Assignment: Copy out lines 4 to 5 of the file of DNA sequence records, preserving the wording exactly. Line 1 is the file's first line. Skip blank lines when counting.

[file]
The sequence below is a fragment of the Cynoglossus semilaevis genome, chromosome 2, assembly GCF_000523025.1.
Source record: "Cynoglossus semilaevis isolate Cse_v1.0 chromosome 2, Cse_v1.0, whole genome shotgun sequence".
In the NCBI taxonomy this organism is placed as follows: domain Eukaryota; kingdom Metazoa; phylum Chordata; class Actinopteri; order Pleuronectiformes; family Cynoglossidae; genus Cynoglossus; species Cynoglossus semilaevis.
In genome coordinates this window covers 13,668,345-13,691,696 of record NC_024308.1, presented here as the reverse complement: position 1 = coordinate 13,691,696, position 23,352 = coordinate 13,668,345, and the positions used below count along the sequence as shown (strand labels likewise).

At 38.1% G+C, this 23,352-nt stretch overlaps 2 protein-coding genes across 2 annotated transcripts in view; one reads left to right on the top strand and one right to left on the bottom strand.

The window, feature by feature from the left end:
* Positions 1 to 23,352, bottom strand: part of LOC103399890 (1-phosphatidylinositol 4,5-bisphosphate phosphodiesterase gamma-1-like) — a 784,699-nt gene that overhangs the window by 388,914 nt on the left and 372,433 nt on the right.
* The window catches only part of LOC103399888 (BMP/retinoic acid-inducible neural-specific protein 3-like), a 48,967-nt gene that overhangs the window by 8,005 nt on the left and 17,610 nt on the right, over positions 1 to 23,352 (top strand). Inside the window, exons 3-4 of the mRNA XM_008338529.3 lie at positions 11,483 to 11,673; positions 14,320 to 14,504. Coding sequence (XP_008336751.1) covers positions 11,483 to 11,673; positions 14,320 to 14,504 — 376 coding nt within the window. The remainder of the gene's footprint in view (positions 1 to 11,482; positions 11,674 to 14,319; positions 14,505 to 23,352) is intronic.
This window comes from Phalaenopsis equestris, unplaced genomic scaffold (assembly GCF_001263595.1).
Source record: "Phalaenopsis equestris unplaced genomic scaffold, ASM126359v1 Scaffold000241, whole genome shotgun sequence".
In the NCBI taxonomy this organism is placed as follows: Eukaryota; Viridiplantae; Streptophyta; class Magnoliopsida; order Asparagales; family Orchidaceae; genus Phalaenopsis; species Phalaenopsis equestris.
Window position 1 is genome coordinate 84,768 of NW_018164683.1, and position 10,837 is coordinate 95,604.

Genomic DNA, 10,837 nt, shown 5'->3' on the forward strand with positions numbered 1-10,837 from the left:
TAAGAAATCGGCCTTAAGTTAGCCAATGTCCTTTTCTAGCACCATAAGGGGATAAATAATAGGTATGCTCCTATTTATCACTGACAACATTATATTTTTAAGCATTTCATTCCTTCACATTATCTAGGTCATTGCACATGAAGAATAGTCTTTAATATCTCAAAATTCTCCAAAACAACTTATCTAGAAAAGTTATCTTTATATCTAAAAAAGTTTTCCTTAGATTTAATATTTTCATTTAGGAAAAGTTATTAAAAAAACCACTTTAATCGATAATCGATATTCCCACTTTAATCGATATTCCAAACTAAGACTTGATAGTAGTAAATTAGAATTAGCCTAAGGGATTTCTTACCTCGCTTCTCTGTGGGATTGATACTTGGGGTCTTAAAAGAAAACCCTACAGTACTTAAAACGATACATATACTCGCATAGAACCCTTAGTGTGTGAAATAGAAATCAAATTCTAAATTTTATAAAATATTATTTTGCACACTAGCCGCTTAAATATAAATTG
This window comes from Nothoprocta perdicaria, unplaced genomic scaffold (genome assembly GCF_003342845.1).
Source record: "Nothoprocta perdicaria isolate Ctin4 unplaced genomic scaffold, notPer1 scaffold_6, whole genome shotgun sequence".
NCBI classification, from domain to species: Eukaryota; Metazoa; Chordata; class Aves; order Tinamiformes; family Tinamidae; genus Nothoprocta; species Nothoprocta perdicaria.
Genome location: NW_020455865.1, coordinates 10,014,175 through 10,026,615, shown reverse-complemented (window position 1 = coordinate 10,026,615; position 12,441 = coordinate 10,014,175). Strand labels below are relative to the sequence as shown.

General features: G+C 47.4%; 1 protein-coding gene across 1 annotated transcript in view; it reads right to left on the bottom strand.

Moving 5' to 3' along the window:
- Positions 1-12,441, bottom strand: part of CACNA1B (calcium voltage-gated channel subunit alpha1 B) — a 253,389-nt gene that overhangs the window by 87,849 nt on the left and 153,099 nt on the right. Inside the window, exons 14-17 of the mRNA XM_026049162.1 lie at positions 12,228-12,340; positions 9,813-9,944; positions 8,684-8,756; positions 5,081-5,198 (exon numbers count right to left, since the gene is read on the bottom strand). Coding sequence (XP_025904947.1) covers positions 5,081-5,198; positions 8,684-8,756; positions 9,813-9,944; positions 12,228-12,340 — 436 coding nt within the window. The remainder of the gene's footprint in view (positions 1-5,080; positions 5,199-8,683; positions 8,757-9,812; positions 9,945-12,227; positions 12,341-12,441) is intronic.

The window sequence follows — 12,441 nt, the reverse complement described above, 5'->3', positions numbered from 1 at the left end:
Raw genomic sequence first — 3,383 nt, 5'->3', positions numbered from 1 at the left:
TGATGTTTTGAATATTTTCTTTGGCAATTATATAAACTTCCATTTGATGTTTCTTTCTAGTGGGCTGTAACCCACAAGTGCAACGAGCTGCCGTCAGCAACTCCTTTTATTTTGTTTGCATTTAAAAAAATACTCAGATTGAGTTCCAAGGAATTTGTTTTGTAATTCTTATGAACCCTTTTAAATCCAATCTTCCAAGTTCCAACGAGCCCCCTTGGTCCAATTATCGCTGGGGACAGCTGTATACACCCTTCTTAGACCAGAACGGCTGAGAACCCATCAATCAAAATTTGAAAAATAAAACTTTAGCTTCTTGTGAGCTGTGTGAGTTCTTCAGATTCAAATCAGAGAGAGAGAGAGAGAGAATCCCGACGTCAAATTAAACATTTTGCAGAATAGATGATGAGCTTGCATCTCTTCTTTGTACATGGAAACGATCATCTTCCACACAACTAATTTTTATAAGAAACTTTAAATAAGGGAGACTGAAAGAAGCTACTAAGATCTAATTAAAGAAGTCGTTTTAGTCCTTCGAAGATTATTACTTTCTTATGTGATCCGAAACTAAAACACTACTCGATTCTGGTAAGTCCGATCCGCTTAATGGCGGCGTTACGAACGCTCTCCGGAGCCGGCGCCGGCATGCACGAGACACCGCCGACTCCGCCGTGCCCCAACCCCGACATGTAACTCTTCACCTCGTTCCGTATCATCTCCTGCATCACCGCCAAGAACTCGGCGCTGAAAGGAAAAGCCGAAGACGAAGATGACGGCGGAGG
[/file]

In genome coordinates this window covers 13,668,345-13,691,696 of record NC_024308.1, presented here as the reverse complement: position 1 = coordinate 13,691,696, position 23,352 = coordinate 13,668,345, and the positions used below count along the sequence as shown (strand labels likewise).

At 38.1% G+C, this 23,352-nt stretch overlaps 2 protein-coding genes across 2 annotated transcripts in view; one reads left to right on the top strand and one right to left on the bottom strand.